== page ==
How should we defend face-to-face fundraising?
During my recent break from blogging, I've been keeping an eye on the debate about face-to-face fundraising.
It's been quite a saga.
It was obviously all kicked off by the piece on BBC's Newsnight. If you missed it, you can watch it here.
The central story was that charities pay professional face-to-face companies to recruit regular givers, paying up to £136 for each new donor they sign-up.
Newsnight questioned whether this was a good use of funds, citing industry figures that show more than 50% of people recruited in this way cancel their direct debit in the first year.
With the average annual value of a donor standing at about £90, their view was it seemed as though most of a donor's gift was going to the professional companies – not to fund the core work of the charity.
It appears from reading the PFRA response that it wasn't the most even handed piece of journalism…
'A Newsnight researcher revealed his real agenda when he told the PFRA: “I think if people knew how much it costs charities to recruit them then they wouldn’t sign up [via an F2F fundraiser].” We believe that the journalists working on this story set out from the start explicitly to persuade people not to donate via F2F because of the allegedly ‘prohibitive’ costs. Of course that argument could only be maintained by systematically ignoring the costs of other forms of fundraising, some of which work out at far greater per donor than F2F, and by ignoring the return on investment that F2F generates (often over 1:3). Essentially their agenda was not to ‘inform’ the public but to convince them of the ‘truth’ of their own personal – and false – prejudices.'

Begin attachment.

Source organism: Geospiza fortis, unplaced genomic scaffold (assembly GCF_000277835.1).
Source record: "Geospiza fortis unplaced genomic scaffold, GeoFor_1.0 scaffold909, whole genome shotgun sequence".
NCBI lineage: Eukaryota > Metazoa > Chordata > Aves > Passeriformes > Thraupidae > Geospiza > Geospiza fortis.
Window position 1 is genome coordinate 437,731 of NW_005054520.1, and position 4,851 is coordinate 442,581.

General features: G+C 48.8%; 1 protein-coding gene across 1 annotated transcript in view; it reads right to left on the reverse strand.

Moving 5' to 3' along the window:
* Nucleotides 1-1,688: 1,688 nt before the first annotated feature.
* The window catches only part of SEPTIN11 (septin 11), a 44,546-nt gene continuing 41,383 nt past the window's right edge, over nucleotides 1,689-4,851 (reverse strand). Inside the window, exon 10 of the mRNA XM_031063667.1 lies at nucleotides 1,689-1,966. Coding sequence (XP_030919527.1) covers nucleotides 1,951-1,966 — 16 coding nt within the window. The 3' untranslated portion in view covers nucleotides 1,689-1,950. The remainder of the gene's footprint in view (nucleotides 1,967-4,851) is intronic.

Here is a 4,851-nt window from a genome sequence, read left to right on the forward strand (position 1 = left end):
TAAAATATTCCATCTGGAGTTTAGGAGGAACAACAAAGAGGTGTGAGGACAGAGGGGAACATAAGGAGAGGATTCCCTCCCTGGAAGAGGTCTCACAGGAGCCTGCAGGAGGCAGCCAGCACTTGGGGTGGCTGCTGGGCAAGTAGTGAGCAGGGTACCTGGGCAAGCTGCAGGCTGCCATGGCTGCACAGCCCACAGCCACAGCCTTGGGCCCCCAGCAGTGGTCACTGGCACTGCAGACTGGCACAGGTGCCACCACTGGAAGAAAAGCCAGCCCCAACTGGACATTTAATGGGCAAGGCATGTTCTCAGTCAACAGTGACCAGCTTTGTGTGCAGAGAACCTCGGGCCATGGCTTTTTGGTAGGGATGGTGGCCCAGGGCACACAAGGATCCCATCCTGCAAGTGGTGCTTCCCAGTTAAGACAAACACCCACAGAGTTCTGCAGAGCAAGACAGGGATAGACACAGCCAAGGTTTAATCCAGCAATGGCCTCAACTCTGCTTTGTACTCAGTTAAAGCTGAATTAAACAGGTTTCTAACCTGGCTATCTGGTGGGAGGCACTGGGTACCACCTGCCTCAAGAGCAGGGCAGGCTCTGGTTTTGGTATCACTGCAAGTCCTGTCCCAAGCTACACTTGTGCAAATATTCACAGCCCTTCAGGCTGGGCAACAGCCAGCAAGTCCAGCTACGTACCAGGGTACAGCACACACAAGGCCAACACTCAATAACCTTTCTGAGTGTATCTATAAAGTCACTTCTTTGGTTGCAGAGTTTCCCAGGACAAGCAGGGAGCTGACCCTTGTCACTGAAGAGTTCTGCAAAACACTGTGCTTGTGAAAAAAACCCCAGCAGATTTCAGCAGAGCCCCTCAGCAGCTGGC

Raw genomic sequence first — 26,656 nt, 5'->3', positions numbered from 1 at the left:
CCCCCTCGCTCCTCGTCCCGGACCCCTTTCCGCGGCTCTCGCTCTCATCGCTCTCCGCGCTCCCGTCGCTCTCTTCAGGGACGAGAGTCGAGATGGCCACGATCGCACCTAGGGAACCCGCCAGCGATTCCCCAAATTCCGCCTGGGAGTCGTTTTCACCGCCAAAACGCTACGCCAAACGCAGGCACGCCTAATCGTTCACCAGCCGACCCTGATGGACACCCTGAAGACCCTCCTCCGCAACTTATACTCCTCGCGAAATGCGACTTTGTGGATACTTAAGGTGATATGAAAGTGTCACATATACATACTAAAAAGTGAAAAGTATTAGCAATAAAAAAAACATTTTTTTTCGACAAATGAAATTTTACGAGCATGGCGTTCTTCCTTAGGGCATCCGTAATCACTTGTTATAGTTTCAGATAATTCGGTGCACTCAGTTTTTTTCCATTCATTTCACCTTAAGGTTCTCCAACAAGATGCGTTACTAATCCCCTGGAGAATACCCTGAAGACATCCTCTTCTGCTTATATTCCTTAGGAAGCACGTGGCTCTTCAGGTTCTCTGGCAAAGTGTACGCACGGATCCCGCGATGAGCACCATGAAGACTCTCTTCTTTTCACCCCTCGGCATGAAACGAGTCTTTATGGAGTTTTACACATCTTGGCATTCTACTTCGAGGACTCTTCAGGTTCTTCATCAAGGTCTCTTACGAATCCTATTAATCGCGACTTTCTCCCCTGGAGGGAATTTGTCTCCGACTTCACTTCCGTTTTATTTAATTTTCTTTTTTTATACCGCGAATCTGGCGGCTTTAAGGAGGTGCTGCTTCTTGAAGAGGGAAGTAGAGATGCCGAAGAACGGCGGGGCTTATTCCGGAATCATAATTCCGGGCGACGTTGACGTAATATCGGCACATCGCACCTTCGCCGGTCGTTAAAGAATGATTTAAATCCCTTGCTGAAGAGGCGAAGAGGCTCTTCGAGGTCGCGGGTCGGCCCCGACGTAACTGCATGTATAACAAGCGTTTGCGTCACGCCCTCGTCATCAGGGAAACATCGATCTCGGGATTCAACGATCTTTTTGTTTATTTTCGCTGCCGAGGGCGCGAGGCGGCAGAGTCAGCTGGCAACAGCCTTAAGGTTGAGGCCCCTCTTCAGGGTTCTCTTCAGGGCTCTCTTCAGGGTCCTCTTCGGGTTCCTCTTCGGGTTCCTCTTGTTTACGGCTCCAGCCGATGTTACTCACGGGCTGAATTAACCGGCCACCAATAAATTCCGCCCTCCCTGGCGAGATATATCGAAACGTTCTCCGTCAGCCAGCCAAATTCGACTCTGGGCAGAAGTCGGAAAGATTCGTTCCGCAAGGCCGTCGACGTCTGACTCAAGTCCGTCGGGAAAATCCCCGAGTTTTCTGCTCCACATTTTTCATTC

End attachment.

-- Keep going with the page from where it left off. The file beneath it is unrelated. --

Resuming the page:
But stitch up or not, the sector doesn't seem to have handled this story particularly well.
When the BBC asked charities how much they spend to recruit a new face to face donor, only two responded – Cancer Research UK who pay £112 a head and the British Heart Foundation who pay £136. Newsnight informed us that other charities cited 'commercial confidentiality' as the reason for their reluctance to respond.
'Newsnight wanted to set us up in a head-to-head situation with a small charity that hates face-to-face,” Astarita said. “It would have been a David and Goliath-type battle which nobody would have won. It would have been damaging to the whole sector and so everybody made a wise judgement not to play that horrible game."
“You could tell by the way they structured all the questions that they had an agenda – it was not an ‘investigation’, they wanted to make their story stick.”
In the end, Newsnight was unable to find charities to take part and so at the last minute decided simply to interview a charity that uses face-to-face. That was when the BHF agreed to take part, Astarita said.
He added that if Newsnight had proposed a straight interview from the outset, he expected charities would have been queuing up to defend the practice." '
The trouble is, whether we like it or not, it's the media channels that set the agenda and if we don't respond intelligently, we'll all be worse off.
A recent survey by the Charity Commission has shown that over the last two years, 11% of people have lost trust in charities, with media coverage about charities and how they spend their donations seemingly driving this change in attitude.
Which is why I was disapointed to read about the debate at the recent IOF conference on face-to-face fundraising, where PFRA CEO, Mick Aldridge summed up the sector's reluctance to defend face-to-face fundraising…